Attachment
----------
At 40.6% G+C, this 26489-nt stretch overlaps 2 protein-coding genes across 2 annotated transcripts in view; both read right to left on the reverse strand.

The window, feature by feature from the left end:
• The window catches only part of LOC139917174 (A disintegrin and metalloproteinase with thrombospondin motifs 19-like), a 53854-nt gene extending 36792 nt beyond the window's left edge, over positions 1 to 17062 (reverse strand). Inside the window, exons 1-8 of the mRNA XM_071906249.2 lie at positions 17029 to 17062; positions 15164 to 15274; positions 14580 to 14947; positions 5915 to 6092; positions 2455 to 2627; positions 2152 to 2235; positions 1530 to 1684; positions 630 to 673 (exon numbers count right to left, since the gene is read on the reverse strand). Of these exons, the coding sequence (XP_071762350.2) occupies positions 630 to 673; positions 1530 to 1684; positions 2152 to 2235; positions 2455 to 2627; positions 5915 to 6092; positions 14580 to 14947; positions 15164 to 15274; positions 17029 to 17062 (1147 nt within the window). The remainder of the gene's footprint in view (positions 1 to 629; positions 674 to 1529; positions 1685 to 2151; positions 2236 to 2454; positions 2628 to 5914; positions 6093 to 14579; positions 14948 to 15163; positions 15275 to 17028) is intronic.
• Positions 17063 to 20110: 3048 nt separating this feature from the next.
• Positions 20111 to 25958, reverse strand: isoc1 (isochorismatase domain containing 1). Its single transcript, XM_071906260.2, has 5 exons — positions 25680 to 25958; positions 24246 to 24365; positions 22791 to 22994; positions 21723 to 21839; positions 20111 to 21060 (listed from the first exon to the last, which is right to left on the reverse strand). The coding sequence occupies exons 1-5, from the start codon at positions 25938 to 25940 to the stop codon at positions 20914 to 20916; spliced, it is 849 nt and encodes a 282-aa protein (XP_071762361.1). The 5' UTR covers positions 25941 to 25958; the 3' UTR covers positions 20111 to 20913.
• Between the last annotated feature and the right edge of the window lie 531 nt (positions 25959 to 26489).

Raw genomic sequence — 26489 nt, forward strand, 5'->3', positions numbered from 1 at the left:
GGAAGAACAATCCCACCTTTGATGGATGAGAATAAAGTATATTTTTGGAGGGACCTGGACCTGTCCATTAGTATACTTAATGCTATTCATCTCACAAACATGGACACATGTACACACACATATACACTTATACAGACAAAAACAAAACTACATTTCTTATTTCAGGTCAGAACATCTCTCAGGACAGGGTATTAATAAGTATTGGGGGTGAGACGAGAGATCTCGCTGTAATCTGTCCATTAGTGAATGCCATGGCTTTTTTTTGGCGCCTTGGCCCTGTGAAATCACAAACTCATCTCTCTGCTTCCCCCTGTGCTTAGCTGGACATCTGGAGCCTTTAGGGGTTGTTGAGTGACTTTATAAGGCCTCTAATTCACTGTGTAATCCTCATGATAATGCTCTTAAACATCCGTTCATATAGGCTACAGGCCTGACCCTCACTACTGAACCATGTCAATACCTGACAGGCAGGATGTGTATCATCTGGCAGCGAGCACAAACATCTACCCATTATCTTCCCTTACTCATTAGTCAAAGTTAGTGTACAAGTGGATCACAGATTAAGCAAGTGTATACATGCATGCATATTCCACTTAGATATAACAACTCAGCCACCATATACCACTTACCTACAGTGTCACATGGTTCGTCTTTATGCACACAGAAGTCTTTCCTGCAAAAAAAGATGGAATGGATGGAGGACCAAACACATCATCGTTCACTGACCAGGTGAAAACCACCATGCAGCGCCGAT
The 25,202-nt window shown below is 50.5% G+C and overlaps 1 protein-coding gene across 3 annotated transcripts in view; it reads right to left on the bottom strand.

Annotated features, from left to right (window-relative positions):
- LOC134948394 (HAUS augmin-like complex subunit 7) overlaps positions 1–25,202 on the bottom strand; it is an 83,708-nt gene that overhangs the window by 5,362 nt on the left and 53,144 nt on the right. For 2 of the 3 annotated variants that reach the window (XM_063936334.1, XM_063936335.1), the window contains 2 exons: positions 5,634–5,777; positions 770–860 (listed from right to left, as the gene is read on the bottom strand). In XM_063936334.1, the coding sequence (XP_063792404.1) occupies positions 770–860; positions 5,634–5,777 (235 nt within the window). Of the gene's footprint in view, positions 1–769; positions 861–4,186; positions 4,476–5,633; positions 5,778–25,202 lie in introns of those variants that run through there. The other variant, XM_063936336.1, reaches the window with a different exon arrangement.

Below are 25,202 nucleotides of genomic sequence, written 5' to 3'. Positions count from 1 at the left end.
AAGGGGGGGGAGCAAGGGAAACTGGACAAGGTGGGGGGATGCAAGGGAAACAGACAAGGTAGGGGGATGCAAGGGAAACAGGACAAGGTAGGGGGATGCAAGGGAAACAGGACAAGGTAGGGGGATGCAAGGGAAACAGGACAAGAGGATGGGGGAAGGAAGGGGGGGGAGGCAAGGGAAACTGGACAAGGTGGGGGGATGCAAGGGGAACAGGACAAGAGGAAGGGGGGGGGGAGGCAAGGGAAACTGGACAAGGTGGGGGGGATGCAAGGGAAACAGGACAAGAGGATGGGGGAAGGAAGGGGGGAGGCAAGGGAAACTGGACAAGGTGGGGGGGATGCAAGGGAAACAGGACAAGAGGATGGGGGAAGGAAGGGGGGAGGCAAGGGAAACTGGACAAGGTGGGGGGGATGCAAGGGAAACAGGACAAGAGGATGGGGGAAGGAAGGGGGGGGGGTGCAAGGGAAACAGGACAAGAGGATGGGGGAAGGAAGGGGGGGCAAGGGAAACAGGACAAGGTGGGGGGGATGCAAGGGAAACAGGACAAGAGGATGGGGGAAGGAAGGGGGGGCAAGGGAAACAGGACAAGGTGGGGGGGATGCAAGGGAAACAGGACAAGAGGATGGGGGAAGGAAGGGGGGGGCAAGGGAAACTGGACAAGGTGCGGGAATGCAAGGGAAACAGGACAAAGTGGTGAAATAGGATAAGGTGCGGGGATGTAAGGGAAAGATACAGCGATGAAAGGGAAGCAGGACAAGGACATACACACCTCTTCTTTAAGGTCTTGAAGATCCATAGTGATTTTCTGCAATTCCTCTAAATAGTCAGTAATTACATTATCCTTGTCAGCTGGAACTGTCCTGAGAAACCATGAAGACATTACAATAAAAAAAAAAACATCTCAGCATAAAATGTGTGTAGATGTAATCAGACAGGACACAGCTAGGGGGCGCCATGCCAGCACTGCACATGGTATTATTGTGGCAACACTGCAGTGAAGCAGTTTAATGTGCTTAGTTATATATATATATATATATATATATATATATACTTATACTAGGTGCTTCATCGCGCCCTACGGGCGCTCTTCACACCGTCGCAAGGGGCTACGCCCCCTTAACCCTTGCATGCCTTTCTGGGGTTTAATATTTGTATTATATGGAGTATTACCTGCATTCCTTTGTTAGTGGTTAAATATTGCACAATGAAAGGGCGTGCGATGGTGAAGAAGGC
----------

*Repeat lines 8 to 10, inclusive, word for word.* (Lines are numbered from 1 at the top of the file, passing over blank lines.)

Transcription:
GGAAGAACAATCCCACCTTTGATGGATGAGAATAAAGTATATTTTTGGAGGGACCTGGACCTGTCCATTAGTATACTTAATGCTATTCATCTCACAAACATGGACACATGTACACACACATATACACTTATACAGACAAAAACAAAACTACATTTCTTATTTCAGGTCAGAACATCTCTCAGGACAGGGTATTAATAAGTATTGGGGGTGAGACGAGAGATCTCGCTGTAATCTGTCCATTAGTGAATGCCATGGCTTTTTTTTGGCGCCTTGGCCCTGTGAAATCACAAACTCATCTCTCTGCTTCCCCCTGTGCTTAGCTGGACATCTGGAGCCTTTAGGGGTTGTTGAGTGACTTTATAAGGCCTCTAATTCACTGTGTAATCCTCATGATAATGCTCTTAAACATCCGTTCATATAGGCTACAGGCCTGACCCTCACTACTGAACCATGTCAATACCTGACAGGCAGGATGTGTATCATCTGGCAGCGAGCACAAACATCTACCCATTATCTTCCCTTACTCATTAGTCAAAGTTAGTGTACAAGTGGATCACAGATTAAGCAAGTGTATACATGCATGCATATTCCACTTAGATATAACAACTCAGCCACCATATACCACTTACCTACAGTGTCACATGGTTCGTCTTTATGCACACAGAAGTCTTTCCTGCAAAAAAAGATGGAATGGATGGAGGACCAAACACATCATCGTTCACTGACCAGGTGAAAACCACCATGCAGCGCCGAT
The 25,202-nt window shown below is 50.5% G+C and overlaps 1 protein-coding gene across 3 annotated transcripts in view; it reads right to left on the bottom strand.

Annotated features, from left to right (window-relative positions):